The London franchise of Comptoir Libanais has in recent years forged itself enough success to expand into multiple locations; the most local being Spinningfields in Manchester. Amid Neighborhood, Australasia and Iberica, the area is both upmarket and a classy date-night staple for either ‘cocktails with the girls’ or an intimate dinner for couples. Regardless of the ‘nice top and heels’ status of the latter restaurants, Comptoir Libanais has a more laid back feel. The decor is beautiful; an Instagram-worthy, Souk-styled amalgamation of colour, tiles and terracotta terrine dishes. Also, the drinks menu is one of the most appealing I’ve seen; twists on classic cocktails such as their pomegranate and goji Cosmopolitan, The Comptoir G&T (Haymans, Pink Grapefruit and Rose Syrup) and non-alcoholic Lebanese staples such as fresh rose and mint tea and fresh lemonades with orange blossom, apple, mint and ginger.
Contributing to their middle eastern, Souk style is the open kitchen allows you to see (and smell) the dishes being prepared. This in itself is something I have a lot of respect for, as this immersive dining style allows you to trust the kitchen’s evident experience and also salivate at the smells of grilling koftas and roasting aubergines. Comptoir Libanais’ website describes their food as ‘fresh, healthy, honest and affordable’. With this in mind, their Lebanese cuisine affords vegetarians (and vegans) the same enjoyment that those pesky non-veggies usually have. The majority of the menu being (unintentionally) veggie – a clear plus.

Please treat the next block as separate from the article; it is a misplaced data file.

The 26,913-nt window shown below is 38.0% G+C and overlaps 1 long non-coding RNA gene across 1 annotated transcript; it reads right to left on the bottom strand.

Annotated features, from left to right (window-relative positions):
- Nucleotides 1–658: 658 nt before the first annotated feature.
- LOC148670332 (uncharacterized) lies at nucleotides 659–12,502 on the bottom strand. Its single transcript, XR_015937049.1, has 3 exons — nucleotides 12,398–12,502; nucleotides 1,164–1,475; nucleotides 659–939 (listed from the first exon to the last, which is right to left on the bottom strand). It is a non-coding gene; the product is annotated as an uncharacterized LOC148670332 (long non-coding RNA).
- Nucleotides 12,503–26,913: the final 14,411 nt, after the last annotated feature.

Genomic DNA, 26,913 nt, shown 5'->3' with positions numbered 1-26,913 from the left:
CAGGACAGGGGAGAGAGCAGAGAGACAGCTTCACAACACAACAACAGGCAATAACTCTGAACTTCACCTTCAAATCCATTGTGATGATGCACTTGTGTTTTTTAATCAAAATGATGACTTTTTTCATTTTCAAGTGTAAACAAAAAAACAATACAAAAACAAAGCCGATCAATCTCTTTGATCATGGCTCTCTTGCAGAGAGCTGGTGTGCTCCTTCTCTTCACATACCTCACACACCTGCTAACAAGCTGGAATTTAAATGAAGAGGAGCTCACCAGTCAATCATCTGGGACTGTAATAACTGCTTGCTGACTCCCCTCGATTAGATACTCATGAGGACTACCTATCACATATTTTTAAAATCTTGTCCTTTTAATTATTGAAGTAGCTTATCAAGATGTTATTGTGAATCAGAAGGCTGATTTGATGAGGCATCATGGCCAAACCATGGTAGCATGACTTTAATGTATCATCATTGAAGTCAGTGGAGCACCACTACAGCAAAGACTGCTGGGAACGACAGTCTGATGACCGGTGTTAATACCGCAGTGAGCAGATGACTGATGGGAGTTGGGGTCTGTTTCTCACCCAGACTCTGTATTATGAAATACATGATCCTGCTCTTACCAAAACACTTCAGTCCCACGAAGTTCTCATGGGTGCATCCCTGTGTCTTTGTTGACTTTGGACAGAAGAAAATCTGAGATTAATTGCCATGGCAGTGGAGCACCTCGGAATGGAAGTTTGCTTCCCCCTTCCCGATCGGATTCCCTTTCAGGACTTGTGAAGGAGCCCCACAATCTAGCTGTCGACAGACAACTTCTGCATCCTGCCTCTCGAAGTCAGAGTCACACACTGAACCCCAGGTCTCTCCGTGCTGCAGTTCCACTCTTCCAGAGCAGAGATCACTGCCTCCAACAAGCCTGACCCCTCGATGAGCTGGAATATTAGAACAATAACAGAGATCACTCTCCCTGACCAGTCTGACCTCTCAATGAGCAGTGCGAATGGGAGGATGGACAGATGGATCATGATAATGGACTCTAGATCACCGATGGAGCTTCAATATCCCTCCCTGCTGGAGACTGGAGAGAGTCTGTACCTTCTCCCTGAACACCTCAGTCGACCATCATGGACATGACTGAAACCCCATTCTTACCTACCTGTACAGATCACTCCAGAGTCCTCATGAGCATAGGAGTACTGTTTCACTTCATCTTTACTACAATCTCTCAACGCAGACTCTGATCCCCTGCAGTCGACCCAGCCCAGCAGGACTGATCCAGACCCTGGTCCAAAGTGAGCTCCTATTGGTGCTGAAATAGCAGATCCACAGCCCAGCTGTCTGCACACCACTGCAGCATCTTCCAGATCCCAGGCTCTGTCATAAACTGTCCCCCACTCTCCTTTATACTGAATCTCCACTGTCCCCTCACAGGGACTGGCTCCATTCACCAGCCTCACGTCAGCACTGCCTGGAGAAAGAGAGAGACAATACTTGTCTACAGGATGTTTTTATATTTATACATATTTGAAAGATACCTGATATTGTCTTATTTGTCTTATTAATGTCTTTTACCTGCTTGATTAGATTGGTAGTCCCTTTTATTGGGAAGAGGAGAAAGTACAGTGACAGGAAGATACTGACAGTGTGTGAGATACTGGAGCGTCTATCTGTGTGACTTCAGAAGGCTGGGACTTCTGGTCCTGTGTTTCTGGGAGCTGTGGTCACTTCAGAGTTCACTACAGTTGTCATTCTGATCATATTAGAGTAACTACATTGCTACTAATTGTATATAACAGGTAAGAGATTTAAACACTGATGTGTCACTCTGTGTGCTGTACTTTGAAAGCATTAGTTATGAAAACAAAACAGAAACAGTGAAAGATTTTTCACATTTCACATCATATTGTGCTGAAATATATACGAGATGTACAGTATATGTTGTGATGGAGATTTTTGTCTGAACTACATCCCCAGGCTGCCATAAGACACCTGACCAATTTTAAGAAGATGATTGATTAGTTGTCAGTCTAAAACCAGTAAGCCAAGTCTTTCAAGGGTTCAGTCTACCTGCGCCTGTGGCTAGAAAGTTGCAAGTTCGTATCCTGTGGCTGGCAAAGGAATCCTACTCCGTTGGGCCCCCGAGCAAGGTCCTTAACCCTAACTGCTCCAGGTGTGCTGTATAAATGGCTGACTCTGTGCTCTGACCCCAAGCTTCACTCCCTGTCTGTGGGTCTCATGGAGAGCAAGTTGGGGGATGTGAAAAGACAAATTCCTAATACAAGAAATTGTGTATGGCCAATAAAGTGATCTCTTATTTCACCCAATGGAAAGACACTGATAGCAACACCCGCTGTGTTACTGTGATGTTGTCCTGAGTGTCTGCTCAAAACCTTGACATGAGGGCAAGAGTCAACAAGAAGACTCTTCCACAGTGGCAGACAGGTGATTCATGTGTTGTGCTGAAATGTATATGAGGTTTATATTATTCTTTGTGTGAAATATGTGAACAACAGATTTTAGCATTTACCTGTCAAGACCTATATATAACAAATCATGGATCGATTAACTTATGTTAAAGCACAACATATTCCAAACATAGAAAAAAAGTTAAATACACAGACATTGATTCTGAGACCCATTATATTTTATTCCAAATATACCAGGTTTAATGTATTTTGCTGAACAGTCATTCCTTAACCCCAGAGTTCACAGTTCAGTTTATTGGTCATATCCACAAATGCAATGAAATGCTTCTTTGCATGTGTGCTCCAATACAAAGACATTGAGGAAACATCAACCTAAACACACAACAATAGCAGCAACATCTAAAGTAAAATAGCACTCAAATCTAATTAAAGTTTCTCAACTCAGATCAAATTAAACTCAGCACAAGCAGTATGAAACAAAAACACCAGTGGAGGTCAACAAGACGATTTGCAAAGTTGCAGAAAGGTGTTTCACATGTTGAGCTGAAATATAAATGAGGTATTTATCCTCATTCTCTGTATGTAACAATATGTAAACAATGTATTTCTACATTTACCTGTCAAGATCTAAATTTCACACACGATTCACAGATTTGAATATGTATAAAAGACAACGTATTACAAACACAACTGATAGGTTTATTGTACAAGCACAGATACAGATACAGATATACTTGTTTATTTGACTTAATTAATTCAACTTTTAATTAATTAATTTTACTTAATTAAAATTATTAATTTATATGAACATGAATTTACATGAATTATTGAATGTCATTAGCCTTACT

To start, we ordered the mezze platter for one and the pomegranate molasses-marinated chicken wings. The mezze platter for one was more than enough for both of us and alone, made me recommend this place to all my friends. On one plate you get the most authentic, smooth hummus of your life along with hummus’ sexy cousin, ‘baba ghanuj’ (smokey aubergines blended with tahini) and beetroot labne (tsatsiki’s pink cousin). Falafel at it’s ultimate best; light, crisp and galaxies away from the dense balls of graininess you find in the supermarkets. Moreover, the cheese samboussek (a pastry filled with halloumi and feta) was delicious enough to make me question my relationship. So, the mezze platter was a resounding success. The pomegranate molasses chicken wings were charred, glazed with sweetness and zingy with fresh lemon: fit, basically.
For my main I ordered the ‘lamb kofta fattet’; spiced lamb kofta with a tahini yoghurt sauce, crispy onions and sumac-toasted flat breads. The questions about my relationship that the cheese pastry forced me to confront were melted away by the combination of spiced lamb and yoghurt that just forces anyone to fall in love all over again (so good). In its immense tastiness this dish was also doubly satisfying to look at; served in its authentic terracotta tagine pot. This notion of rustic, authentic food really does contrast the Spinningfields’ surroundings in a way that is relaxing and also indulgent, as the food is both beautiful and unlikely to be something you’ve had before.
Overall, I’m singing Comptoir Libanais’ praises daily. It isn’t often that I have such a memorable meal that was both something new and absolutely delicious. Also it wasn’t over-indulgent to the point where I needed a stretcher to carry me out in gluttonous style. My advice would be that portions are big, so be wary of over-ordering but ultimately, drop everything and go – you won’t be disappointed.